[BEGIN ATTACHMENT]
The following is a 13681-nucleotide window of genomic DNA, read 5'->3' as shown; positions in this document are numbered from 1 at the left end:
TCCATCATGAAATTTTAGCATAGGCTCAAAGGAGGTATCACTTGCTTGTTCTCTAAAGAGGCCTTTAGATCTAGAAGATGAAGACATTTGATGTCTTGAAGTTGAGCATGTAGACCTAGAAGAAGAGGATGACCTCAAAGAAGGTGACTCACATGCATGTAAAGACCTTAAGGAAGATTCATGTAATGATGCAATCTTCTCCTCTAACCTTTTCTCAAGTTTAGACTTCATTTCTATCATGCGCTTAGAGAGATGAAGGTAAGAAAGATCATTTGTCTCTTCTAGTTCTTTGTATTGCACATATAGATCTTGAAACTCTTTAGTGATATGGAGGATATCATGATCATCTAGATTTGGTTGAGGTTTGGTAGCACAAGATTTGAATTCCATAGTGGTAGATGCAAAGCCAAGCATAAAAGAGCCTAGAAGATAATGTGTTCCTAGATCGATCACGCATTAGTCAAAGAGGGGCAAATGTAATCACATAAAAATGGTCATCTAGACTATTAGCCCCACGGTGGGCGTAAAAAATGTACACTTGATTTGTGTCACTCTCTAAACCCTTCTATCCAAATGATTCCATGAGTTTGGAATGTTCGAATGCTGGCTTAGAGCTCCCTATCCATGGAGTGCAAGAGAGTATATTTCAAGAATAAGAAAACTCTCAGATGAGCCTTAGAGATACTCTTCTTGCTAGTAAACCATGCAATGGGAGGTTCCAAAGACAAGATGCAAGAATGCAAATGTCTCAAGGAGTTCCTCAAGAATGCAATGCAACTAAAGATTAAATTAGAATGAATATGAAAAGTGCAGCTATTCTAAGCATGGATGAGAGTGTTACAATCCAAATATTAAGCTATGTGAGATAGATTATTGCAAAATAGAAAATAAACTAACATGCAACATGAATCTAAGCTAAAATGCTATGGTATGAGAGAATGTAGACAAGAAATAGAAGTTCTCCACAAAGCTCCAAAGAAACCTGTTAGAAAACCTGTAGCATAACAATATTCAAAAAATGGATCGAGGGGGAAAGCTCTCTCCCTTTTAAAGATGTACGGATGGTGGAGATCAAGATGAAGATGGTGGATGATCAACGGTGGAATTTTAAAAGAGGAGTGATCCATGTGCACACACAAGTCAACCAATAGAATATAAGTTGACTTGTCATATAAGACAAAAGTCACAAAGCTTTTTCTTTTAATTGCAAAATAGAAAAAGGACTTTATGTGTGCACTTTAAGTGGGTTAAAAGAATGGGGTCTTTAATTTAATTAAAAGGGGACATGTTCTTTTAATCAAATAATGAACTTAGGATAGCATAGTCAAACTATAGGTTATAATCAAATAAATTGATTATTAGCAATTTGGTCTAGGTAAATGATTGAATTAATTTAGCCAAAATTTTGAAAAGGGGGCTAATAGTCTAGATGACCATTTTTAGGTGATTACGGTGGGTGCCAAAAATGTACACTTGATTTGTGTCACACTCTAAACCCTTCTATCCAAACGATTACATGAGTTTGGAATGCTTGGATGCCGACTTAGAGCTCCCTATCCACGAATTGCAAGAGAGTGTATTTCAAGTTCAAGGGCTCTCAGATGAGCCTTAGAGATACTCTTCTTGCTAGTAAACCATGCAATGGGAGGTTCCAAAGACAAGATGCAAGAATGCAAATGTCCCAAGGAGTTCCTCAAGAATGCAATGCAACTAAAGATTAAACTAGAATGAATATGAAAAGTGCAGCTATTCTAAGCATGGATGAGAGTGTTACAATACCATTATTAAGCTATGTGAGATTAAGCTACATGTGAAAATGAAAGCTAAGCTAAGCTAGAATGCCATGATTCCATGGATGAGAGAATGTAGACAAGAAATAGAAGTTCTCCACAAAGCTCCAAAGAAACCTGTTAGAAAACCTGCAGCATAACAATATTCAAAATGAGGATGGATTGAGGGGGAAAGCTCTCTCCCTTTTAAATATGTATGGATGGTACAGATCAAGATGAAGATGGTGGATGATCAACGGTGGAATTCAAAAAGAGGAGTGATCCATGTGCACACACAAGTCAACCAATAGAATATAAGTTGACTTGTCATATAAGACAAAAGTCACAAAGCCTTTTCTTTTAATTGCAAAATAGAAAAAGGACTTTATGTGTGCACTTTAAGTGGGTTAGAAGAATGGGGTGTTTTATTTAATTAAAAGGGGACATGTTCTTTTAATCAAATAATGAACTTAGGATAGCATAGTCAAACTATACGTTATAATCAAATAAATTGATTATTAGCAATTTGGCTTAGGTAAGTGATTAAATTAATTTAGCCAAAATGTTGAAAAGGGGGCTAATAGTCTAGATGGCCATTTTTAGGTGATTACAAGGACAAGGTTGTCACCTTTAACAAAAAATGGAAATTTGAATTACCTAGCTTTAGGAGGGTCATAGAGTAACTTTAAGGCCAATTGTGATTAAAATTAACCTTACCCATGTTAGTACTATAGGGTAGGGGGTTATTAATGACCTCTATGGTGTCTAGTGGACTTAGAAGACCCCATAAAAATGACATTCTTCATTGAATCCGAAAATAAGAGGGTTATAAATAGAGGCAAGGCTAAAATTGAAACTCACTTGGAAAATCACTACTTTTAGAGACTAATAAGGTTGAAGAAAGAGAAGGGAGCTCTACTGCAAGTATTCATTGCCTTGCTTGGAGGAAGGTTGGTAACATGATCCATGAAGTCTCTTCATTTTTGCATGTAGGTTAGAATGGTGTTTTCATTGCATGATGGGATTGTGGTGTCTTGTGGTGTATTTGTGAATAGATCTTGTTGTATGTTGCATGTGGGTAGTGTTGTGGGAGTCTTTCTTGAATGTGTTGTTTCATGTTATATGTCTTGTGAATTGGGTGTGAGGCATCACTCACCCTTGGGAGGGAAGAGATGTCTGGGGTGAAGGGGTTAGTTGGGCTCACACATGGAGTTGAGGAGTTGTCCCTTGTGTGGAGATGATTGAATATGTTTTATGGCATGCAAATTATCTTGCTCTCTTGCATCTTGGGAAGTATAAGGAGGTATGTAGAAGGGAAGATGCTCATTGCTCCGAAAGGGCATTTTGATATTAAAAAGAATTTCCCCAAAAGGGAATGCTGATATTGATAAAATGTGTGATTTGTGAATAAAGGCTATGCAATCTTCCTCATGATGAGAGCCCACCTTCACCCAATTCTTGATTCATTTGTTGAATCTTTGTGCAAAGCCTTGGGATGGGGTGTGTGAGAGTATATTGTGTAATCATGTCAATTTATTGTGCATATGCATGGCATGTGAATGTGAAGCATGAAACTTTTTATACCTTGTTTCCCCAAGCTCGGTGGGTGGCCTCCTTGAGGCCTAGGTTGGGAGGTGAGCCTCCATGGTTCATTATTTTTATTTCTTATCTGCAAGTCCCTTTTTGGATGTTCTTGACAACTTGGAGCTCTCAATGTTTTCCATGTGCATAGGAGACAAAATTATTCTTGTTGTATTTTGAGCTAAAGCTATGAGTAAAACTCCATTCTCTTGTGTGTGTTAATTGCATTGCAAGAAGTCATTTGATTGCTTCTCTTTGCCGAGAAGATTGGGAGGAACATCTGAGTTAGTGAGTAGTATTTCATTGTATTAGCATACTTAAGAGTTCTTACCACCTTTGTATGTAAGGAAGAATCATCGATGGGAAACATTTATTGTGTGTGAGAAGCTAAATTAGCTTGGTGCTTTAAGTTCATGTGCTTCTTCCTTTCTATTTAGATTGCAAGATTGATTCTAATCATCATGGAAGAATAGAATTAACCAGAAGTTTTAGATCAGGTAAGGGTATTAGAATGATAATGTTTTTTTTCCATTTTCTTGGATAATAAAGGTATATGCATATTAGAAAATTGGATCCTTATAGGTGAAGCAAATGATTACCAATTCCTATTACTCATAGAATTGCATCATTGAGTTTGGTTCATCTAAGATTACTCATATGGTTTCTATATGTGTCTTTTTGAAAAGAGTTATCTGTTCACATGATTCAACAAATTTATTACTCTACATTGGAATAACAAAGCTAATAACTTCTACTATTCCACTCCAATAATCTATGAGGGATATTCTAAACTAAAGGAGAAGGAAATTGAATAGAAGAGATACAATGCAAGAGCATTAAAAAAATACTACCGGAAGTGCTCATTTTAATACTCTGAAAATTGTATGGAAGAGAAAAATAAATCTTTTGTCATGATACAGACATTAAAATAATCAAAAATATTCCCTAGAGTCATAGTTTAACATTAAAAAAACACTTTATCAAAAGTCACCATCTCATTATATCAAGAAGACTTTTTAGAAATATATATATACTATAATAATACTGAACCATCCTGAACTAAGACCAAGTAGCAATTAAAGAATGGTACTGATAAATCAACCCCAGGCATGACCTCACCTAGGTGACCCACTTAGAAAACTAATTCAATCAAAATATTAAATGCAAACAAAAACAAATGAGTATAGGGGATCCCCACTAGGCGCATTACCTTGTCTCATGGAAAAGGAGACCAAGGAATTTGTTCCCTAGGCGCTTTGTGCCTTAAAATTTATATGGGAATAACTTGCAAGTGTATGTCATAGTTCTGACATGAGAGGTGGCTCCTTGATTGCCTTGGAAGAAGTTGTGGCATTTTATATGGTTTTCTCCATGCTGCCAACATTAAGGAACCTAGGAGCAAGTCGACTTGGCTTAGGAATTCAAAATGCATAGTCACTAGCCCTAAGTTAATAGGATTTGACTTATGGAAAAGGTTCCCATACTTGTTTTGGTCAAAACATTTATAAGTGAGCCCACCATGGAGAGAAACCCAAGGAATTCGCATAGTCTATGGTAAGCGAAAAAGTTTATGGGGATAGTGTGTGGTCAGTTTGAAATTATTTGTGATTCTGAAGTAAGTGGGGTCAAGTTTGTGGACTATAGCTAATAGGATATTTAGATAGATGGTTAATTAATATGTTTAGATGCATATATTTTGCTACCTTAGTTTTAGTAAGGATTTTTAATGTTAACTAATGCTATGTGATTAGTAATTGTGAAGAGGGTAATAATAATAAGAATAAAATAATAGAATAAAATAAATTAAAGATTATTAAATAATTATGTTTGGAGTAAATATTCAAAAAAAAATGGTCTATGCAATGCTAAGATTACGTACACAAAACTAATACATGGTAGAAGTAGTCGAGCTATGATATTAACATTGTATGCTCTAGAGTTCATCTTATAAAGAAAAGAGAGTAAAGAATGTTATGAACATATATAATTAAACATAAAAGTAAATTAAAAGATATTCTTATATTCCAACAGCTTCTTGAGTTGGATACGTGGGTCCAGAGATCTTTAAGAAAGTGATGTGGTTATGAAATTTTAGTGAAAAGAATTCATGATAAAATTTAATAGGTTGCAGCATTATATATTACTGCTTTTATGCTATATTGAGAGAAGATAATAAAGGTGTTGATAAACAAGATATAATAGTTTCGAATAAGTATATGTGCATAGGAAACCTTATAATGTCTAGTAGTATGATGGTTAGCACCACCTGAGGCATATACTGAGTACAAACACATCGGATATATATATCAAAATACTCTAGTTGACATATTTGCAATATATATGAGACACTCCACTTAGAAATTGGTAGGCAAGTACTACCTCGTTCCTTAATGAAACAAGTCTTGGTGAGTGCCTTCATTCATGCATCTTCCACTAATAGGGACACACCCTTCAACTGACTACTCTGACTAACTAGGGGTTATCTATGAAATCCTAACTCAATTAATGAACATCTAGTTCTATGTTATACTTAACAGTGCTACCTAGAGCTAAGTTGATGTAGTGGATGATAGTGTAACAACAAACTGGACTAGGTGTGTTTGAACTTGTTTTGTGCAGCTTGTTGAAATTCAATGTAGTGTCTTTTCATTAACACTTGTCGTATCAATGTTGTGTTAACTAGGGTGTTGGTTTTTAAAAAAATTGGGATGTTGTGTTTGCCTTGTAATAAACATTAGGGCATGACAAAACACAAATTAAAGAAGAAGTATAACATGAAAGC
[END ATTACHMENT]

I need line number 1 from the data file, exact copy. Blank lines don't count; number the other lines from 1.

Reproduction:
The following is a 13681-nucleotide window of genomic DNA, read 5'->3' as shown; positions in this document are numbered from 1 at the left end: